KRINGLE

19 Jan

I was walking through Trader Joe’s the other week and saw a flat package wrapped in opaque wax paper labeled “Almond Kringle.  From Wisconsin!  Limited Quantities available!”  You may know that I love almond everything.  Side story: I love the almond soap they have on Amtrak trains.  A lot.  So much that I tweeted once about how much I love it and where could I find some?  And Amtrak tweeted back to me, and I ended up getting a bottle of soap that doesn’t have a flat bottom (it screws in to the train) so I can’t use it unless I empty the soap into another container.  And it was great.

Also, I’m from Minnesota, so if I run into something in Texas that says “from the midwest!” I’ll buy it (also I am a sucker).  And “Limited quantities available,” because I am a sucker, means that I’ll buy it.  All the ingredients were in place for me to get this magical, amazing delicious experience (I’m not the only one who feels this way).  After getting home and taking a bite of the oval shaped pastry that came out of the mystery bag, I laughed and couldn’t stop laughing for five minutes.  My husband had a bite, and then we both texted all the people we knew from Wisconsin and told them that while we loved them, they are not the best thing to come from Wisconsin.

After we polished off our TJ’s Kringle in three days (it’s a bit over a pound, and contains at least one pound of butter), I decided to try to make my own.  The official recipe will have you use just over a pound of butter and take three days to make all the layers.  But there are plenty of homemade ones out there that do not take three days or tons of rolling, and that’s what I did.  You can stuff kringles with anything, but the TJ’s one was filled with marzipan (yum) and I did a coconut and almond filling for mine.  Many recipes were just butterscotch (butter + sugar).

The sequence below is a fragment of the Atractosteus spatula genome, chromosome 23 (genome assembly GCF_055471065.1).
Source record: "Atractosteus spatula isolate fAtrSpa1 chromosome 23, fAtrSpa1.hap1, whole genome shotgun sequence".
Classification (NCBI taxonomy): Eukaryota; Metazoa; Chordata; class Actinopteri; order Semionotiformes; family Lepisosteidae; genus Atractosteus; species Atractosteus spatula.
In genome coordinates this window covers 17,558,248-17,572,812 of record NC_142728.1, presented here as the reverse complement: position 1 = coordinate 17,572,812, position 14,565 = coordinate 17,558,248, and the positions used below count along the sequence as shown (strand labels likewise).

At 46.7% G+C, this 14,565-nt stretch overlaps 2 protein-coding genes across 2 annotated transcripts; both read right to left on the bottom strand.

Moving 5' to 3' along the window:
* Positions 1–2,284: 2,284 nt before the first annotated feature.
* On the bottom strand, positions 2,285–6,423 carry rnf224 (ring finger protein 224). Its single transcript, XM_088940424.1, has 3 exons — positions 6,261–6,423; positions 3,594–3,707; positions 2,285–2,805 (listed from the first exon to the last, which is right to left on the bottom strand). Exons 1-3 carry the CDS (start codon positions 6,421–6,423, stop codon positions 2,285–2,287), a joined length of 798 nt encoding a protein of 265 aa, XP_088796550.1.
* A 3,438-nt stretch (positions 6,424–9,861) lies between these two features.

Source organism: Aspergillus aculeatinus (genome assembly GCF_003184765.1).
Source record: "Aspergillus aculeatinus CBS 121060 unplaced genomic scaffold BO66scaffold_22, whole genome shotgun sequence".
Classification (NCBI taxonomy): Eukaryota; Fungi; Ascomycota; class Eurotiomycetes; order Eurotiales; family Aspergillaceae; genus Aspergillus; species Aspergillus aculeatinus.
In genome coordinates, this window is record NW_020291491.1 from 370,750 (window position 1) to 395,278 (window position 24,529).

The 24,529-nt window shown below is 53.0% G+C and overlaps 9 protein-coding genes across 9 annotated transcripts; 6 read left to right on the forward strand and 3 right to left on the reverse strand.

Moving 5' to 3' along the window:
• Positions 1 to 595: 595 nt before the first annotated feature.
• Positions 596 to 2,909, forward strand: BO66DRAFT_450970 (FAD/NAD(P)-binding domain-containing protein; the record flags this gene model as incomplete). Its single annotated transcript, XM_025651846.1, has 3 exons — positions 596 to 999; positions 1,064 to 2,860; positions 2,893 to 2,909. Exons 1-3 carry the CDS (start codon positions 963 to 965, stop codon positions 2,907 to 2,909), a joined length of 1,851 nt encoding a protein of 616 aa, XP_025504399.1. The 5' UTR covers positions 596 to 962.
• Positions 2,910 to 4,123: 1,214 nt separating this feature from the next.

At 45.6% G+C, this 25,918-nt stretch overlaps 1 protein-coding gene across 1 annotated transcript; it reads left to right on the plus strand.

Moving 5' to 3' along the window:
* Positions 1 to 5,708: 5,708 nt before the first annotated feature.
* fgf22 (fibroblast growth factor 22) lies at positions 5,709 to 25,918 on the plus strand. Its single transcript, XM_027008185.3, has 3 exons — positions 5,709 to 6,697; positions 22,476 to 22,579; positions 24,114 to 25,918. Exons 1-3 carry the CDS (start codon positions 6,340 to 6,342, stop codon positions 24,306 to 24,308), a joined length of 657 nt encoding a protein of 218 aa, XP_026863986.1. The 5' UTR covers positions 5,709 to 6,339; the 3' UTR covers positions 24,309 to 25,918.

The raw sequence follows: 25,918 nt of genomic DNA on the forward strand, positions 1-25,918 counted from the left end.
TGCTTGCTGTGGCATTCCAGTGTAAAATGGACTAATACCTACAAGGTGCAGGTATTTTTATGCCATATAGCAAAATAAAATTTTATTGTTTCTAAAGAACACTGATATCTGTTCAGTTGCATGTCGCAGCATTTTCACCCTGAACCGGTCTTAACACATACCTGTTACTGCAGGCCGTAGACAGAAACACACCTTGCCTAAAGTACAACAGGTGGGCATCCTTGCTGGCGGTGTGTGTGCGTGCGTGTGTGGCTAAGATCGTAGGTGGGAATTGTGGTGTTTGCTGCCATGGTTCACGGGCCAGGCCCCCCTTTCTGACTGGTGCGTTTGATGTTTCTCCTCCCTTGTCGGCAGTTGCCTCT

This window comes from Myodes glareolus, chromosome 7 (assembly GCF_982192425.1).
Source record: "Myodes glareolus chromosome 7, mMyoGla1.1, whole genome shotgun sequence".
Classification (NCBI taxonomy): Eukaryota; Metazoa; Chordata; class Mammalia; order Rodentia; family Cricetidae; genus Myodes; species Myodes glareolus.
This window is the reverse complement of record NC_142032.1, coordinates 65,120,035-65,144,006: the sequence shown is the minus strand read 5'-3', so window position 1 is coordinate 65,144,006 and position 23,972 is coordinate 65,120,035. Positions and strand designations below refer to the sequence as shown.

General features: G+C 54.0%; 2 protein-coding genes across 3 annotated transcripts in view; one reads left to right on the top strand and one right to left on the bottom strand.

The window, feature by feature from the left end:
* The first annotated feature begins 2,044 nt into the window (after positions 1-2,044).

I also was still in a bit of a funk when I decided to impulse make the kringle, so no ingredient photos.  The dough and recipe is super simple, but this was my first time making a filled pastry so I did a bad job (who knew you have to actually close it all the way, or the filling all falls out?!)

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Dough or dough not, there is no try

The dough was just cutting butter into flour, then adding in yogurt (the recipe called for sour cream, but I use yogurt as a substitute for most white goops like mayo, sour cream, and sometimes butter/margarine/shortening).   The dough is VERY STICKY.

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Though if you want a doughnut this is not the recipe for you

Wrap it up in plastic wrap and stick it in the fridge for a while (all day is great, or overnight).  Meanwhile you can put together the filling, which is another cup of butter beaten with brown sugar and shredded coconut and almond pieces.  I put my coconut in a dry pan on the stove for a few minutes, until lightly brown and toasty.  I also used sweetened shredded coconut, unsweetened flaked would also be fine.

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Happy MLK Day! You could also think of social justice once a week all day, perhaps AllMond ays?